Menu Labeling Rules: Marketing Opportunity or Compliance Nightmare?
The U.S. Food & Drug Administration gave grocers with foodservice operations some breathing room in July when it delayed compliance with new menu labeling requirements for one year until Dec. 1, 2016. Those grocers now face a simple choice: (1) move aggressively adopt the new requirements and use the extended lead time to learn how they will impact their business, or (2) treat the regulations as bothersome compliance work and delay adoption until the last possible minute.
Based on our firm's work in this area, we heartily recommend the former choice. The new regulations, which have been endorsed by the National Restaurant Association, offer grocers an opportunity to gain a leg up, particularly in the competitive market for Millennials, who are fast becoming the core of every retailer's customer base.
Begin by checking to see that you are not making any of the four most common mistakes that King-Casey found its clients making:
- 1. Not knowing which foods are covered by the new rules; there is no point in determining calories for foods that do not apply to FDA guidelines;
- 2. Incorrectly formatting calories; knowing when to use a "slash" or a "range" is complicated, but necessary in order to be compliant;
- 3. Not listing calories for all flavors/varieties; if your menu lists different varieties of a standard menu item, you must declare the categories separately for each one;
- 4. Inappropriate use of the terms "calories" or "cal;" both terms are accepted and interchangeable, but the way in which the term appears determines the type size of the word used.
Then consider going beyond the FDA requirements to list the facts that really matter to Millennials -- food content beyond calories, such as carbohydrates and source of origin. This plays directly to the Millennials need for both wellness and transparent communications. Burgerville has long recognized its Pacific Northwest suppliers of items like Tillamook Creamery cheese, Walla Walla sweet onions and cage free eggs. Doing so communicated its commitment to sustainability and local sourcing of food, while increasing market share. Similar strategies could help you as well.
Evaluate All Communications
Remember that the FDA requirements apply to all systems that deliver information to your customers: menuboards, printed menus, brochures, flyers, etc. For grocers, the menuboard is one of the most critical communication devices in those zones selling prepared foods. First make sure you aren't making any of the mistakes cited above. Then assess your menuboard from a customer navigation standpoint. Is it easy to navigate and comprehend? What improvements could be made to facilitate ordering? Finally, use sales and cost-of-goods data to strategize where you place and how you prioritize menu items. And then test the menuboards to validate improvement strategies.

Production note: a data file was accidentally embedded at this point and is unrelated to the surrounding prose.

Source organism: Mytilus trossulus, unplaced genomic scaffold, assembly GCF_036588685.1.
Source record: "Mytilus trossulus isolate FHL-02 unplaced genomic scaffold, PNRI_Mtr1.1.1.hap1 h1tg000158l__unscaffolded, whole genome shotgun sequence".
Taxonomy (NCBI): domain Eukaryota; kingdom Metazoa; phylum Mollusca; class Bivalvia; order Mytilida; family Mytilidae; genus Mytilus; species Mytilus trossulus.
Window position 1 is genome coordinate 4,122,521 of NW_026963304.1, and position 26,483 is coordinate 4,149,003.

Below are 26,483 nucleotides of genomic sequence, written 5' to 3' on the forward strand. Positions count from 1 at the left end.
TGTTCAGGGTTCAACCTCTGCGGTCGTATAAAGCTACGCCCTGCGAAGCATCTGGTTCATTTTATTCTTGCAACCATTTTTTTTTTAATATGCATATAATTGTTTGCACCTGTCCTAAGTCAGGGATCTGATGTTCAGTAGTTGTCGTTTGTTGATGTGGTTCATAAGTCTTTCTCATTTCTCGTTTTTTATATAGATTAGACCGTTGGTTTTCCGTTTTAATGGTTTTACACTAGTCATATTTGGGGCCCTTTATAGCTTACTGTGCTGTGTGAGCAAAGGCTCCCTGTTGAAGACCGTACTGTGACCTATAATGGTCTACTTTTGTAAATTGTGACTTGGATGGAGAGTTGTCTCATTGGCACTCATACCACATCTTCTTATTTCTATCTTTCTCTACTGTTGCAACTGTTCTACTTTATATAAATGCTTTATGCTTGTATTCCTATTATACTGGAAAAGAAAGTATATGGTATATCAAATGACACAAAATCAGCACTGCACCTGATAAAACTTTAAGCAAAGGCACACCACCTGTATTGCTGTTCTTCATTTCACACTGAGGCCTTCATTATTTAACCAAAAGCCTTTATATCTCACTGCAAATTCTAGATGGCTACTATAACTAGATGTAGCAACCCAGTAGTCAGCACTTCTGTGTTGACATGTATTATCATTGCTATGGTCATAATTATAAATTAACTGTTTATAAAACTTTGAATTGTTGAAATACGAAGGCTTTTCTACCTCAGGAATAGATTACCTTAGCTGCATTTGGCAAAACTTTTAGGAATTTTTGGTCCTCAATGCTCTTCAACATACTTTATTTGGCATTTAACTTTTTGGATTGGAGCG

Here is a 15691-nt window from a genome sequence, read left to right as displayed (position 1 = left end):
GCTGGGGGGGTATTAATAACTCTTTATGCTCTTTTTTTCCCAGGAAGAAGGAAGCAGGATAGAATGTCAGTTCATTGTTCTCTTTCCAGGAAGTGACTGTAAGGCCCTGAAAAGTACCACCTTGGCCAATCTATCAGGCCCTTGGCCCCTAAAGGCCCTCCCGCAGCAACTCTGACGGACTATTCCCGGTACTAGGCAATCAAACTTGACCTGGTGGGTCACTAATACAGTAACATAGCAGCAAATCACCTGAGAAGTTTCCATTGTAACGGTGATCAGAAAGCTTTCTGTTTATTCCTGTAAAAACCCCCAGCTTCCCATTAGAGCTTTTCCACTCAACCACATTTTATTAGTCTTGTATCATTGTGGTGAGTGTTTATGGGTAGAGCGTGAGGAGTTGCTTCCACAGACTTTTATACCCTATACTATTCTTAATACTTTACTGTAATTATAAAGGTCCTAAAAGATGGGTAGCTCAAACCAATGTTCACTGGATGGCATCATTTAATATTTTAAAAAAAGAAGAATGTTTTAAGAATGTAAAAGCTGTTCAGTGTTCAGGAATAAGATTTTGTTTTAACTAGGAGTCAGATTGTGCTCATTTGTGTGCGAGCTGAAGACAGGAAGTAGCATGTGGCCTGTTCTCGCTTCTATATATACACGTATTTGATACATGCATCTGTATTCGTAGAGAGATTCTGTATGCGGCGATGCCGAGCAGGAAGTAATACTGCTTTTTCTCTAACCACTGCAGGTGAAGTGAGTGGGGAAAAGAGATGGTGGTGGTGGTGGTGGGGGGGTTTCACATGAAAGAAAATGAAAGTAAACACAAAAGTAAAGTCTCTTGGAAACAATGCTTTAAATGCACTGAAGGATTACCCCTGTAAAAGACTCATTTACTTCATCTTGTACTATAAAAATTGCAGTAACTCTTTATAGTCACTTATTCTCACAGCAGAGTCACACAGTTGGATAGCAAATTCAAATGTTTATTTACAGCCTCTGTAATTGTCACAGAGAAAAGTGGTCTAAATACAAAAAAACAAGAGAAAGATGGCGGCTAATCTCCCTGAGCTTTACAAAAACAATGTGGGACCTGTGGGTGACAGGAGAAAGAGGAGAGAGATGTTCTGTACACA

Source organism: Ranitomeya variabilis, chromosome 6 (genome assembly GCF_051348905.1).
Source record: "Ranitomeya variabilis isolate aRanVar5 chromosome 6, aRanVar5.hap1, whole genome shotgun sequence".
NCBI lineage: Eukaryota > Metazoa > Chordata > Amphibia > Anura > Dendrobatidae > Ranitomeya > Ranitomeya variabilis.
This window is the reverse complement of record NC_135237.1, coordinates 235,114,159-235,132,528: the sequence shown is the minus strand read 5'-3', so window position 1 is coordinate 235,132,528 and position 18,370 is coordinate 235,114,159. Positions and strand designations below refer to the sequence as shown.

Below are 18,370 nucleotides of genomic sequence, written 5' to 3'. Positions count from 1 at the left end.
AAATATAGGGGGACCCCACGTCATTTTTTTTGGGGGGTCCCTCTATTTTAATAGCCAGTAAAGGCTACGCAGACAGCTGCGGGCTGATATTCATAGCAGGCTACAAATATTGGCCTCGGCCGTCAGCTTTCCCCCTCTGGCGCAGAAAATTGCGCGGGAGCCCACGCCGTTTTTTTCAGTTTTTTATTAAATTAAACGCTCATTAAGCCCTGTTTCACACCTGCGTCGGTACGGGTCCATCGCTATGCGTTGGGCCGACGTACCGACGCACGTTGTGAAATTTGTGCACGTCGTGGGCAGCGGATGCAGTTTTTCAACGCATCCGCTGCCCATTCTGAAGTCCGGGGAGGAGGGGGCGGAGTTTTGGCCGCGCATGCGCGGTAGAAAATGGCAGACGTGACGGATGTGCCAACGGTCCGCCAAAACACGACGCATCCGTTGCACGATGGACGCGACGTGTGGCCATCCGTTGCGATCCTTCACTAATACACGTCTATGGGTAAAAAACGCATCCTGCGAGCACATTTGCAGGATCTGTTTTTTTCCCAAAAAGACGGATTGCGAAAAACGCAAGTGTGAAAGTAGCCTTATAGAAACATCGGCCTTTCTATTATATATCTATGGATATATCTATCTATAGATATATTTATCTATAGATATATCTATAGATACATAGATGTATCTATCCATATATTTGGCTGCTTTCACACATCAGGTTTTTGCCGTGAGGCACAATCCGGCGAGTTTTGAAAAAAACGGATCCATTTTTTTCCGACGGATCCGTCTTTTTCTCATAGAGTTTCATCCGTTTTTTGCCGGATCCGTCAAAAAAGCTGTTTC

Some Critical "Dont's"
We've given you a few positive actions above; here are two things not to do. Don't procrastinate. You must allow ample time to develop and test nutritional strategies, as well as to implement them across your system. Remember, all restaurant chains must meet the same compliance date, so, for example, menuboard fabricators will probably be deluged with orders at the same time. You don't want to be caught in that crunch.
Don't expect much help from the FDA in answering the questions that surely will arise. It's not really their fault -- they are understaffed and have not been able to set up anything approaching a world-class help-desk. Couple that with the fact that the regulations are long, detailed and cumbersome, lacking any visual examples to illustrate the "do's" and "dont's," and you have a recipe for delayed response. We have gotten answers for our clients, but responses from the FDA have not happened overnight.